Country Bread

If you pay attention to the nutritional chart of your sliced bread, you’ll see that is packed with sugar, carbohydrates, and very little fibber.  On top of that it has a bunch of preservatives to make it last longer and softer.  Even when you go to a bakery, you get many of the things that you want to avoid in your bread.  Most of it comes from the fact that bakeries are there to produces thousands of loafs of bread  that need to be mixed, proofed, folded, and baked in a short amount of time.  So if the baker does not claim to only use flour, yeast, salt, and water for the mix and that the bread is fermented,  you should assume that bread is as unhealthy as the one you buy in a plastic bag in the supermarket.  Please, don’t start arguing that you buy “whole wheat”, “X# of Grains”, “Organic”, etc.,  if they were not fermented, you are just eating sugar and a bunch of carbohydrates.

Even though the best bread you can eat is fermented sourdough, this post is dedicated to the humble “simple or rustic” bread.    If you want to see step by step instructions on how to bake bread, visit Alex French Guy Cooking channel in YouTube ( after reading my tips and corrections to his process.

What equipment do you need?

  1. Good Scale
  2. Large Measuring Cup – You should be able to measure more than 750ml at once.
  3. A Strong Mixer – Make sure your mixer has metal gears if you plan to mix a kilo (2.2lbs) of bread.
  4. Large Dutch Oven – This is a must!
  5. Large Metal Bowls (Plastic are OK too). A bannetton


  1. Bread Flour – Look for ORGANIC STONE GROUND flour.  This is the key to eat good nutritious bread.
  2. Yeast – If you live in high humidity environment (i.e. Florida, Gulf States, Caribbean, Central America, etc.), go with dry active yeast.  If you live in a drier climate, you should use live yeast.
  3. Salt – Kosher salt is best.
  4. Distilled or Spring Water – Avoid using tap water since the chlorine in it will inhibit the yeast activation.
  5. Sugar – *** This is not required, but a little bit of sugar will turbo charge the yeast activation!


The amounts listed her are for preparing a kilo (2.2lbs) of dough.  If you would like to prepare 1/2 kilo (1lbs), just adjust the ratios accordingly.

  1. Bread Flour – 1Kg (2.2lbs)
  2. Yeast – 15 grams (when using dry active yeast)
  3. Salt – 18 grams
  4. Water – 650ml **This will make your dough 65% hydrated. It will make it easy to handle and not too sticky.  You could go up to 85% hydration, but be aware that the dough will be super sticky and difficult to handle.  I would recommend you try higher hydration levels once you have baked a couple of loafs!  Here is a great video on how to handle high hydration dough for those of you more daring.

Procedure & Tips:

  • In the mixing bowl combine the flour and salt.
  • Measure 650ml of water and warm it to 105 degrees.

TIP: You can get the water up to temp by heating it in the microwave for 1 minute. Make sure you do not heat the water pass 115 degrees, because it will KILL the yeast

  • Dissolve the yeast in the warm water by gently wisking it and let it activate for 10 minutes or until you see a lot of bubble on the surface.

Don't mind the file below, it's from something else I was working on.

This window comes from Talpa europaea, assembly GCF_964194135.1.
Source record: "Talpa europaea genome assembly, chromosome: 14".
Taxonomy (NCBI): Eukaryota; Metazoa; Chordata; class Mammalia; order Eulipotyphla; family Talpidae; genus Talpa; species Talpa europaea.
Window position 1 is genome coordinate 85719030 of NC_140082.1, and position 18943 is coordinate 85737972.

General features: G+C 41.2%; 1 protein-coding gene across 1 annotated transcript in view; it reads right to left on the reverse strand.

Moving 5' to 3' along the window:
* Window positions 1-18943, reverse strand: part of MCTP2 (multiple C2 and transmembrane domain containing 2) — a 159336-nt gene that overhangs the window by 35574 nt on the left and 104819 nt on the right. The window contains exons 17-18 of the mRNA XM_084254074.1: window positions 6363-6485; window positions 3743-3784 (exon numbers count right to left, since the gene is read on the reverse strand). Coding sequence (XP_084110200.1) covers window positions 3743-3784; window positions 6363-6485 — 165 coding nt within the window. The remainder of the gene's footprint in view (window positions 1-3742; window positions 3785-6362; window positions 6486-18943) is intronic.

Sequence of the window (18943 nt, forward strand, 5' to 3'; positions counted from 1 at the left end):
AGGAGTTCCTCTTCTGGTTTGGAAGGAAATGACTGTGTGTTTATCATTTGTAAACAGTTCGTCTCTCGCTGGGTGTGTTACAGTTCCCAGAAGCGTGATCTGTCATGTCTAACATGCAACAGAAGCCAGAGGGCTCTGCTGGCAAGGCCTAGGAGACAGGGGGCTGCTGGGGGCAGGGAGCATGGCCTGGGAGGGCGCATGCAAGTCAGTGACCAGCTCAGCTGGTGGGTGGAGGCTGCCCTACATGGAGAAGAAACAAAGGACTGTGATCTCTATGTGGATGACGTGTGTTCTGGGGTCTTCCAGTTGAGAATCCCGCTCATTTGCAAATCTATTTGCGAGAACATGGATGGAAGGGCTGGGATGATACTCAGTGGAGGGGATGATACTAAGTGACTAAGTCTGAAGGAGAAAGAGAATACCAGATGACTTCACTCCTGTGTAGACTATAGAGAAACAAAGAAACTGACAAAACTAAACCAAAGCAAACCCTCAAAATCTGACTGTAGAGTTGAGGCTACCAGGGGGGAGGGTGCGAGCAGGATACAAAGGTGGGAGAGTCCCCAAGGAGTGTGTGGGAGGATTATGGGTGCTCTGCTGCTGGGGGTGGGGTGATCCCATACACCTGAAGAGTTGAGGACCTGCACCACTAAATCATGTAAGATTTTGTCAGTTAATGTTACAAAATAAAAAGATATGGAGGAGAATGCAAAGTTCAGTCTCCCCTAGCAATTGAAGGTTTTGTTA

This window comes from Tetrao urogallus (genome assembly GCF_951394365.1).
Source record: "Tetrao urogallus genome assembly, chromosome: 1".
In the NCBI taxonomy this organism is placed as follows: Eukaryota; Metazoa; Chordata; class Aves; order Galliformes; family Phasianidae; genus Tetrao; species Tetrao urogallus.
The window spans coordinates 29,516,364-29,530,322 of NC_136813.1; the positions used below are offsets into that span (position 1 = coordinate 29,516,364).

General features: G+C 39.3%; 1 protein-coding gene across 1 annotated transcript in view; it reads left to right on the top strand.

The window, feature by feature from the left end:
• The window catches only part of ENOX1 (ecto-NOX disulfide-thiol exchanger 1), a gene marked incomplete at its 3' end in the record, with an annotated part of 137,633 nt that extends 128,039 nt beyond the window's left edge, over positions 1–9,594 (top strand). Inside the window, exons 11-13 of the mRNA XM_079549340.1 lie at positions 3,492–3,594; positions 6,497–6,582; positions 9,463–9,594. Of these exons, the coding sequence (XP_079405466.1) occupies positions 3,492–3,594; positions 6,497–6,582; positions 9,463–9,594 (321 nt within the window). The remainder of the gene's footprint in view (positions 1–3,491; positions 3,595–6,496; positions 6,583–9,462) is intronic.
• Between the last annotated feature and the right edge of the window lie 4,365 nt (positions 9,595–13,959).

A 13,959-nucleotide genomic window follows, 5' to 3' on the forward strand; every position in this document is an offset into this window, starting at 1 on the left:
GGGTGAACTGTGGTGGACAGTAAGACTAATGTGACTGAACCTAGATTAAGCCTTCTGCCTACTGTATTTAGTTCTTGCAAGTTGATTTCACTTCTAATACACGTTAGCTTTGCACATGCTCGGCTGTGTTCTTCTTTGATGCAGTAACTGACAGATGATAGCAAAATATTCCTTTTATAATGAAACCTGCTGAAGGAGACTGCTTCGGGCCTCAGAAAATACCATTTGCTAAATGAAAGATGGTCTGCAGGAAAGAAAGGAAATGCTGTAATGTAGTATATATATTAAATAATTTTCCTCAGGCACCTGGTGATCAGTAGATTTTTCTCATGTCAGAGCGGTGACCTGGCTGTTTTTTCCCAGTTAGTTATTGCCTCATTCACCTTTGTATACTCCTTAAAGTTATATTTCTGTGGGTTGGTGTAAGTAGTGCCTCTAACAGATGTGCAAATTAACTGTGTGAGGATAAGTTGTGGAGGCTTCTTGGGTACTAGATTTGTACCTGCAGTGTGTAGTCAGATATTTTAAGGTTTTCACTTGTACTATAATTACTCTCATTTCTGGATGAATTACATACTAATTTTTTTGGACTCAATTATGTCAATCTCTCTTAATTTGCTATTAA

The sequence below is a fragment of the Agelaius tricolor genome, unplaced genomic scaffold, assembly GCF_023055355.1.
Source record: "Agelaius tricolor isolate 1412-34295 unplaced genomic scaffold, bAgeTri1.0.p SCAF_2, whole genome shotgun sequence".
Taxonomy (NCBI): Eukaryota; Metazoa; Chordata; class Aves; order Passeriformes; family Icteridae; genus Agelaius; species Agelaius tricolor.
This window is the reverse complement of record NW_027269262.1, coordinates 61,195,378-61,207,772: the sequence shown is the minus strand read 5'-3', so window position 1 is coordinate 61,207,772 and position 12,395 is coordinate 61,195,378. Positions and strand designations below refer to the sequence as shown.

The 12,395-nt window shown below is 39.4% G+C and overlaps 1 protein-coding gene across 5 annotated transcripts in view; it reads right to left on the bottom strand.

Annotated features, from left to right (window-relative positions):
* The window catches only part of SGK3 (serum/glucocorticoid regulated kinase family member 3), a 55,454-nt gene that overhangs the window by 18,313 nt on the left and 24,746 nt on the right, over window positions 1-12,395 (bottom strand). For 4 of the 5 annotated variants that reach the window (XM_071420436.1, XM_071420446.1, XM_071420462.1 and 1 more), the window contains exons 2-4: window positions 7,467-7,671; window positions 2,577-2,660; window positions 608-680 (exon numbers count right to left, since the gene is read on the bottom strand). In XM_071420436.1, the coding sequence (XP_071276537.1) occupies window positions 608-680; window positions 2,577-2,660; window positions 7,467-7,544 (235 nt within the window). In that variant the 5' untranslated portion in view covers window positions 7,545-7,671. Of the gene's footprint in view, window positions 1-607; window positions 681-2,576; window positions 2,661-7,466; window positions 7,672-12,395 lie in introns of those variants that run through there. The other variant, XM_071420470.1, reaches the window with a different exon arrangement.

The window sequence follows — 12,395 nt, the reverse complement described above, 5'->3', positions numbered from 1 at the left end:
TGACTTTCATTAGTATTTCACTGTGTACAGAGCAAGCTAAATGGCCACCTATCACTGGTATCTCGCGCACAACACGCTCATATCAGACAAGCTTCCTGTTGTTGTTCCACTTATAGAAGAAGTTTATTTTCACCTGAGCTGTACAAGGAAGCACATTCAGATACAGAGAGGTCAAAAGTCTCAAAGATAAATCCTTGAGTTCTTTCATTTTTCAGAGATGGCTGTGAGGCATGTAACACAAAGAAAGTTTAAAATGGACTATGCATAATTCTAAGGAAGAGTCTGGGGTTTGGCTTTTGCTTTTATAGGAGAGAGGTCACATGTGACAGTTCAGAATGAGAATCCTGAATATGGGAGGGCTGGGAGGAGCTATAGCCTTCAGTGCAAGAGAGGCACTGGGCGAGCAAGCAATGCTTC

TIP: Put a teaspoon of sugar into the yeast mix to turbo charge its activation!

  • Turn you mixer in the “mix” setting to completely mix the flour and salt.
  • Once the flour and salt have been completely mixed (about a minute), add the water/yeast mix (after it has been fully activated) and continue in “mix” until fully incorporated into the dry mix.

TIP: Use a rubber spatula to scrape the sides of the bowl and make sure that all dry indigents are fully incorporated.

  • Once all ingredients have been incorporated, turn you mixer to the next speed up and mix for 4 to 5 minutes.  This is a lot shorter than what Alex  recommends in his video.  But it will make your mix a softer and airy.

  • Transfer the dough mix to a bowl that you can tightly cover to let it proof in the dark warm place for up to 3 hours or until it has DOUBLE in size (if you are in warm humid climate, this will happen in 1 hour).  When working with higher hydration dough you’ll have to extend this time to 4 hours.  If you do not have a cover for you proofing bowl, lightly wet the edge of the bowl and cover with saran rap.

TIP: If you want the dough to come out of the bowl easily, put a lite coat of grape seed oil on the bowl before transferring the dough.   I cannot emphasize enough that it should be a LITE coating.  A little bit of oil on a paper towel should be more than enough to oil your bowl! DO NOT use olive oil since it will add unwanted flavors to your dough.

  • At the end of the first proofing, dump your dough on a lightly dusted non-porous surface to fold and shape (please see Alex’ video).  Once you have shaped your dough let it proof in a clean bowl for 30 to 60 minutes.  It should have risen to almost double its original size and it surface should have the elasticity to fix light dimples that you would press with a finger.

TIP: While letting your dough proof for the second time, start preheating your dutch oven in the oven at 480 degree Fahrenheit.

  • Transfer proofed dough to dutch oven and create some slits on the top surface.  Bake covered for 30 minutes at 480 degrees.  After 30 minutes, uncover the dutch oven and bake at 450 degrees for another 20 minutes or until the internal temperature reaches 200 degrees.

  • Set you loaf on a cooling rack for two hours or until completely cool.

Resist the temptation to cut into it before it has cooled.  Remember, you baked a natural bread… no preservatives or chemicals… just wholesome goodness.  So enjoy it!



Article Categories:
BBQ · Bread

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